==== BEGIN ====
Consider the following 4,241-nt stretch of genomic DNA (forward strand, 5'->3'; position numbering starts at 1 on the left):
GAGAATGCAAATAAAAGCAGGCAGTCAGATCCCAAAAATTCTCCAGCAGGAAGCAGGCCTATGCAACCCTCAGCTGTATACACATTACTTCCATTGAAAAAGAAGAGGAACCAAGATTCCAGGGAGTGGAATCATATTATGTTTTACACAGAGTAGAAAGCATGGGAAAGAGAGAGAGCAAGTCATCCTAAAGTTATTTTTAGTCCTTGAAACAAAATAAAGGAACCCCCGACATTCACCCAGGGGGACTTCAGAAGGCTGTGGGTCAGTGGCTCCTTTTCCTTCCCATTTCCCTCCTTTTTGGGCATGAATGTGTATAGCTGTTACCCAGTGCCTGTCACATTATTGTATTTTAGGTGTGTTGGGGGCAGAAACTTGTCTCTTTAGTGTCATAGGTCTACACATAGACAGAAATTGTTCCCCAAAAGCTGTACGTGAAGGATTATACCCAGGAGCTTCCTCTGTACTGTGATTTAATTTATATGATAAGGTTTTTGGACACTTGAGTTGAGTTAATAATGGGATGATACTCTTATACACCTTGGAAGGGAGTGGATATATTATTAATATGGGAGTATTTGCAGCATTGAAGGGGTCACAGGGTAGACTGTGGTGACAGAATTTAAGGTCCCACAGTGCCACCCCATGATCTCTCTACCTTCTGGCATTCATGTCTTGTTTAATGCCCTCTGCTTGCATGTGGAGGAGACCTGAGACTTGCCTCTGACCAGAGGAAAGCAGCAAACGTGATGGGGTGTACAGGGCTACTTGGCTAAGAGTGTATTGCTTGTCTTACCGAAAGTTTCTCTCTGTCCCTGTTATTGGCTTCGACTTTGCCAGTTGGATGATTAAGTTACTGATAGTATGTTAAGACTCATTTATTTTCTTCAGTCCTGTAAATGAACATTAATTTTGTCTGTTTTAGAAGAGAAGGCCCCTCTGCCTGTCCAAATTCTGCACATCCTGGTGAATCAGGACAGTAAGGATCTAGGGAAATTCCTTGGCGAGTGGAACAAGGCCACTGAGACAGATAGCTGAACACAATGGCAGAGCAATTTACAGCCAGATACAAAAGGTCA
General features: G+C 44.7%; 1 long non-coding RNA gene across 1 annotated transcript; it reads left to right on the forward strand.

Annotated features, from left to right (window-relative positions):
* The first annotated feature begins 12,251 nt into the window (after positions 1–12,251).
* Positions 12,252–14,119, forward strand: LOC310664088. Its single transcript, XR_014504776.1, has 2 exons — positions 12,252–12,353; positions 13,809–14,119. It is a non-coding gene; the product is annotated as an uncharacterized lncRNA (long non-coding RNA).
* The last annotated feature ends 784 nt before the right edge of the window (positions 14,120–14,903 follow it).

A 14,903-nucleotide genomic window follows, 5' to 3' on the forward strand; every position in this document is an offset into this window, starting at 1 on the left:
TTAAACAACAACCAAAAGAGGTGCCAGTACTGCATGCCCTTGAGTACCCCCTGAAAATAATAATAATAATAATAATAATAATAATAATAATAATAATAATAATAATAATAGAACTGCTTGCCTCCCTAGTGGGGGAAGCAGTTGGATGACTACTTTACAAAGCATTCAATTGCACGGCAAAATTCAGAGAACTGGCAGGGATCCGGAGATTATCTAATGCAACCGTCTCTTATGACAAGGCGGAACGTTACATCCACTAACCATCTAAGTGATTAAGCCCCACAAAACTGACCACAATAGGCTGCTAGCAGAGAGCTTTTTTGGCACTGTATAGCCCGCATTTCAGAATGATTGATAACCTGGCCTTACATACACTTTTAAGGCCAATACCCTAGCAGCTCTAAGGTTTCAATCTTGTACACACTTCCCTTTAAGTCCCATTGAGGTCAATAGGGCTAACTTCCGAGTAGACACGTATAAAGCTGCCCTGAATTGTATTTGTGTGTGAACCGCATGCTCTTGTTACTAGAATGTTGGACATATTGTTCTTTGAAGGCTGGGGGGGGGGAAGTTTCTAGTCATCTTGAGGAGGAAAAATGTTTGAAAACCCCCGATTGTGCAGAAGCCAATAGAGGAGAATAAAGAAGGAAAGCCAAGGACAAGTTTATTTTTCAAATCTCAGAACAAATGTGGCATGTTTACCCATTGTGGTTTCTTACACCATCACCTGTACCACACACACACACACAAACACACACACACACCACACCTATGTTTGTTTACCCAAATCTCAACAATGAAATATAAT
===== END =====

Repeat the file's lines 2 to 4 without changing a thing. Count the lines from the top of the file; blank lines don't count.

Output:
GAGAATGCAAATAAAAGCAGGCAGTCAGATCCCAAAAATTCTCCAGCAGGAAGCAGGCCTATGCAACCCTCAGCTGTATACACATTACTTCCATTGAAAAAGAAGAGGAACCAAGATTCCAGGGAGTGGAATCATATTATGTTTTACACAGAGTAGAAAGCATGGGAAAGAGAGAGAGCAAGTCATCCTAAAGTTATTTTTAGTCCTTGAAACAAAATAAAGGAACCCCCGACATTCACCCAGGGGGACTTCAGAAGGCTGTGGGTCAGTGGCTCCTTTTCCTTCCCATTTCCCTCCTTTTTGGGCATGAATGTGTATAGCTGTTACCCAGTGCCTGTCACATTATTGTATTTTAGGTGTGTTGGGGGCAGAAACTTGTCTCTTTAGTGTCATAGGTCTACACATAGACAGAAATTGTTCCCCAAAAGCTGTACGTGAAGGATTATACCCAGGAGCTTCCTCTGTACTGTGATTTAATTTATATGATAAGGTTTTTGGACACTTGAGTTGAGTTAATAATGGGATGATACTCTTATACACCTTGGAAGGGAGTGGATATATTATTAATATGGGAGTATTTGCAGCATTGAAGGGGTCACAGGGTAGACTGTGGTGACAGAATTTAAGGTCCCACAGTGCCACCCCATGATCTCTCTACCTTCTGGCATTCATGTCTTGTTTAATGCCCTCTGCTTGCATGTGGAGGAGACCTGAGACTTGCCTCTGACCAGAGGAAAGCAGCAAACGTGATGGGGTGTACAGGGCTACTTGGCTAAGAGTGTATTGCTTGTCTTACCGAAAGTTTCTCTCTGTCCCTGTTATTGGCTTCGACTTTGCCAGTTGGATGATTAAGTTACTGATAGTATGTTAAGACTCATTTATTTTCTTCAGTCCTGTAAATGAACATTAATTTTGTCTGTTTTAGAAGAGAAGGCCCCTCTGCCTGTCCAAATTCTGCACATCCTGGTGAATCAGGACAGTAAGGATCTAGGGAAATTCCTTGGCGAGTGGAACAAGGCCACTGAGACAGATAGCTGAACACAATGGCAGAGCAATTTACAGCCAGATACAAAAGGTCA
General features: G+C 44.7%; 1 long non-coding RNA gene across 1 annotated transcript; it reads left to right on the forward strand.

Annotated features, from left to right (window-relative positions):